Since a burglar could lie about being a resident, asking for identification is standard procedure when investigating a possible break in.
Gates refused and asked for Crowley’s identification. He finally produced his Harvard University ID. As Crowley radioed his findings, Gates began to yell over him and “leveled threats that I wasn’t someone to mess with,” wrote Crowley, whom the police union describes as a respected veteran supervisor.
For the third time, Gates asked Crowley for his name. Crowley asked Gates to step outside if he had any further questions. Outside, Gates continued to yell at him, drawing the attention of alarmed passersby, Crowley said.
Pulling out his handcuffs, Crowley warned Gates to calm down. As Gates continued to yell at the officer, Crowley told him he was being disorderly. When Gates refused to subsist, Crowley placed him under arrest, saying in his police report that the professor exhibited “loud and tumultuous behavior in a public place.”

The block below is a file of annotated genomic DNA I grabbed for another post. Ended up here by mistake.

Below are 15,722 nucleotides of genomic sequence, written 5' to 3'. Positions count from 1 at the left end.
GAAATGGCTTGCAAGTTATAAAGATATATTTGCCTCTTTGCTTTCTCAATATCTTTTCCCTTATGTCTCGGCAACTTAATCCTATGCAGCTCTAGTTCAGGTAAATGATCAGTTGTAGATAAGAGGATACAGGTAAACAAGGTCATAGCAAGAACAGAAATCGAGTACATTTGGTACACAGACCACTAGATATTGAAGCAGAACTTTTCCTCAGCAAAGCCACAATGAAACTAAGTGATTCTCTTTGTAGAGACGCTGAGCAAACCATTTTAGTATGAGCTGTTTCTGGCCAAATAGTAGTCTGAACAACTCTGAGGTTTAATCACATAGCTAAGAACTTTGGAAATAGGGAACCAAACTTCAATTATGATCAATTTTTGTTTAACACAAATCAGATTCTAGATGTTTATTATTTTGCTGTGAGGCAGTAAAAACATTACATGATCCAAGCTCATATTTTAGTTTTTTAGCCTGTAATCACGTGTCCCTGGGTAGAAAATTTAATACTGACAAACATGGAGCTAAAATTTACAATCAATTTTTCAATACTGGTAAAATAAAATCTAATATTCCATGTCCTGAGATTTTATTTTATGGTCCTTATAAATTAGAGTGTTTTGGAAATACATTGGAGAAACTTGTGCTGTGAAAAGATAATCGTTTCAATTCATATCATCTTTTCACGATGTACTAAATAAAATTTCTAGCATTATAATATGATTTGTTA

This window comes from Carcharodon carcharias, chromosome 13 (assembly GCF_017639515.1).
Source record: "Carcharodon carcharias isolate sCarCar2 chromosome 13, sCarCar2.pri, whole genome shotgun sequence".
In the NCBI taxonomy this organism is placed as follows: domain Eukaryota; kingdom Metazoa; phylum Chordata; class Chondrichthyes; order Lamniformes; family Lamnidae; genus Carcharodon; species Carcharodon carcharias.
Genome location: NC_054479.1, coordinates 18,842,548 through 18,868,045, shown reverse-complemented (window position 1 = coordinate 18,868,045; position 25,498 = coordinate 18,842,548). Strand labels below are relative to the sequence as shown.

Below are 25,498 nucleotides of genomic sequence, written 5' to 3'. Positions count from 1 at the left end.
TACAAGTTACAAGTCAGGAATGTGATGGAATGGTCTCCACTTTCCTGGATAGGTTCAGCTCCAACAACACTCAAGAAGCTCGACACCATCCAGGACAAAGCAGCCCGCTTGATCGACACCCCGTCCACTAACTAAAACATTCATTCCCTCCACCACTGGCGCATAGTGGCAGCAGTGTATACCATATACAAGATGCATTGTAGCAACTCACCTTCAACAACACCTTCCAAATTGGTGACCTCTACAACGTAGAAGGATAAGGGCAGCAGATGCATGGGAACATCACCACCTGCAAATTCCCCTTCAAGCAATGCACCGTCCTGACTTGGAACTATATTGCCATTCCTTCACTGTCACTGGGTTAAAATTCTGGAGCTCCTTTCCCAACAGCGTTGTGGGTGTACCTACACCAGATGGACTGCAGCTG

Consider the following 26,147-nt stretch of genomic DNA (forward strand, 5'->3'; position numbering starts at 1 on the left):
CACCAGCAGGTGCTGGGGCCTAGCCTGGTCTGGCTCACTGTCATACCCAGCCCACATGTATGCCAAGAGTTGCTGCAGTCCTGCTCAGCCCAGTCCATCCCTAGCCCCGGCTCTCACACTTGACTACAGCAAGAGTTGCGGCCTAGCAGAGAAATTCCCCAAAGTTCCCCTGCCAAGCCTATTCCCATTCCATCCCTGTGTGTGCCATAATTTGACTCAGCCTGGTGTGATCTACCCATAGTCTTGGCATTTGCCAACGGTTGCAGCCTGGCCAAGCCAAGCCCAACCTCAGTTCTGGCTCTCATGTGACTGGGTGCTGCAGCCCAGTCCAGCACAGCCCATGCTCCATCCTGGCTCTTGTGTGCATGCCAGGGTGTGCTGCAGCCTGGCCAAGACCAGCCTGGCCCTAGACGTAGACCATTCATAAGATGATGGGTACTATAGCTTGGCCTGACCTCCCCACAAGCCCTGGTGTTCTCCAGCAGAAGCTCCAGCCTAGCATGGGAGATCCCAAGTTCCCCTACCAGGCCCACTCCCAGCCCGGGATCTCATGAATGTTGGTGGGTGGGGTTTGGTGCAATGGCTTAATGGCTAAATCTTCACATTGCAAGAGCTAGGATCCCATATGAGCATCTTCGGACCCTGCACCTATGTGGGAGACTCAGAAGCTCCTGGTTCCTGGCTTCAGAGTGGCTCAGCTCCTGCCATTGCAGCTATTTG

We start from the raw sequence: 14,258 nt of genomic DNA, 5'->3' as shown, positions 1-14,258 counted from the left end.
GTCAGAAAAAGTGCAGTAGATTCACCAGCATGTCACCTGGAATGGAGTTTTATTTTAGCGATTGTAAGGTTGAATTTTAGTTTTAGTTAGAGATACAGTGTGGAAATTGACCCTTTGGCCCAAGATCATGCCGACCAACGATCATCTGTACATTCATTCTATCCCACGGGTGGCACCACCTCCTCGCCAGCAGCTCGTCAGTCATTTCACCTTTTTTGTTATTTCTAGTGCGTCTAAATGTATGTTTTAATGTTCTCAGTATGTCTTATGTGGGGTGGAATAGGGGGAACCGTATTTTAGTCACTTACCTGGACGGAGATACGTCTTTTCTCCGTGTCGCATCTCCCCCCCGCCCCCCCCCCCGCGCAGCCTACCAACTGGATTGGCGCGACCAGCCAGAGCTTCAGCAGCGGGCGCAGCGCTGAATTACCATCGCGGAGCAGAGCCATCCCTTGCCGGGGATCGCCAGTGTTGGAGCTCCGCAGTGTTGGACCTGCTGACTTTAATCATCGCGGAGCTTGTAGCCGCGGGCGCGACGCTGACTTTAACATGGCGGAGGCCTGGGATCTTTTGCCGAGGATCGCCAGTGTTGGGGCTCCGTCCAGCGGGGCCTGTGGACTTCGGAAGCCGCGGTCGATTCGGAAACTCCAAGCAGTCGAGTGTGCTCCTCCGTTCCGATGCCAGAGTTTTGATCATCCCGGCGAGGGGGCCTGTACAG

Gates, who is director of Harvard’s W.E.B. DuBois Institute for African and African-American Research, later said he brought up race but was not disorderly. He asked for an apology.
With one major exception, the press gleefully leapt at the chance to report the incident, usually without including the damning details in the police report, the basis for any crime story. The exception was The Washington Post, which has become an eminently fair newspaper since Katharine Weymouth, its new publisher, appointed Marcus Brauchli executive editor in September.
Saying he is a white man married to a black woman, Washington Post reporter Neely Tucker wrote in the paper’s Style section that he had a similar situation at his home a few months ago. His home alarm went off erroneously at 2 a.m., and two police officers showed up in the predominantly white Washington area neighborhood.
“The first thing they did was ask me to step outside,” Tucker wrote. “The second thing they did was to ask me for my identification, to prove that I lived there. They were demanding, and they were not friendly. They kept their flashlights in my face. They did not take my word for it that it was my house, though I was as white as they were.”